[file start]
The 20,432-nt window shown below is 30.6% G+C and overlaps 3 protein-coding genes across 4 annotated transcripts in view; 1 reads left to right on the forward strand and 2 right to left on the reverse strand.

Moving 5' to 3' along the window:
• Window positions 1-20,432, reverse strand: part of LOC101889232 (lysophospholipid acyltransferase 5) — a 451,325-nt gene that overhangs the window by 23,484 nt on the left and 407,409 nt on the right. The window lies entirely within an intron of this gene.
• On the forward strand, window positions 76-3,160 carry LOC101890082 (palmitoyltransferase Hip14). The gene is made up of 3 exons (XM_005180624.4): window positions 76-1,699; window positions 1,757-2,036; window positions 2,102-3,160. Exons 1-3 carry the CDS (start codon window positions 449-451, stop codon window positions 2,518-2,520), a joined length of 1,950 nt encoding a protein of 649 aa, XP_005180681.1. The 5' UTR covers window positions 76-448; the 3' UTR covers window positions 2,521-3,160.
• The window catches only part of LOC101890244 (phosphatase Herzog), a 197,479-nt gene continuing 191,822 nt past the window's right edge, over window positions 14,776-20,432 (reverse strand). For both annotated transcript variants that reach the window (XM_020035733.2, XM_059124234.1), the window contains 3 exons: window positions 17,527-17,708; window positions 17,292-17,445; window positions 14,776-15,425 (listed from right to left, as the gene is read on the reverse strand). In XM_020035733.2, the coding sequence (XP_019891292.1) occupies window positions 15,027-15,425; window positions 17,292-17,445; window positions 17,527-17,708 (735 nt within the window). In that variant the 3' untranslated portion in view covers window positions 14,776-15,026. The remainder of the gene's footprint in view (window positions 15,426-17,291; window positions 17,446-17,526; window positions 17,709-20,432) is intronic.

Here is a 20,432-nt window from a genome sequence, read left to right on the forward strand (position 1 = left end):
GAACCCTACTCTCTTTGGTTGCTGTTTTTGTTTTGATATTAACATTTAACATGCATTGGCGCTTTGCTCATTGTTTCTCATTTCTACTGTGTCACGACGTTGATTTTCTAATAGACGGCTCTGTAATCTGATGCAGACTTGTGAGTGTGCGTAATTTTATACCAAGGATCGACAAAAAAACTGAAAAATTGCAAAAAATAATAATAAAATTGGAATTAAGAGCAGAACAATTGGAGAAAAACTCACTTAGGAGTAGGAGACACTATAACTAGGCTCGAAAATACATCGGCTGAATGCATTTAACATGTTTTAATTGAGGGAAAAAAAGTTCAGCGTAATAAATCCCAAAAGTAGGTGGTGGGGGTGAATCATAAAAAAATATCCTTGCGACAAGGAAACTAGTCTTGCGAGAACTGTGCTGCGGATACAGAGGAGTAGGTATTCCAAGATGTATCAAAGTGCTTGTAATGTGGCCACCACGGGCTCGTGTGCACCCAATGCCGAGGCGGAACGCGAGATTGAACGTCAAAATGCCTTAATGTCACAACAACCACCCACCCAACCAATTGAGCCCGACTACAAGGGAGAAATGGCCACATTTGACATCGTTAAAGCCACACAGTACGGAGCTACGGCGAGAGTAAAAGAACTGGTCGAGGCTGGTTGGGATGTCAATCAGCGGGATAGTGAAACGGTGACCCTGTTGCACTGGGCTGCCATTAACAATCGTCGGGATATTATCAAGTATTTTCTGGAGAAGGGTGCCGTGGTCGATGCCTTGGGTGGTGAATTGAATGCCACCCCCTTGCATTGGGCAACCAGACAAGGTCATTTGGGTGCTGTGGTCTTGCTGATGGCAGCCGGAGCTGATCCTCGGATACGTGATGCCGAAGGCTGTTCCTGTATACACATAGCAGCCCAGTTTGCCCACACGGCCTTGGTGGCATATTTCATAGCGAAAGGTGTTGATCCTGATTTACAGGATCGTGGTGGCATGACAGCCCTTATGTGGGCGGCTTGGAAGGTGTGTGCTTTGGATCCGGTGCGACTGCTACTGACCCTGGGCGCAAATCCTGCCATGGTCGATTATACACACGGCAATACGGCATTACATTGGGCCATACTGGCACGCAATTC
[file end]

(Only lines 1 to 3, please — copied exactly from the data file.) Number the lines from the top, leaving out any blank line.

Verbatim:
The 20,432-nt window shown below is 30.6% G+C and overlaps 3 protein-coding genes across 4 annotated transcripts in view; 1 reads left to right on the forward strand and 2 right to left on the reverse strand.

Moving 5' to 3' along the window:
• Window positions 1-20,432, reverse strand: part of LOC101889232 (lysophospholipid acyltransferase 5) — a 451,325-nt gene that overhangs the window by 23,484 nt on the left and 407,409 nt on the right. The window lies entirely within an intron of this gene.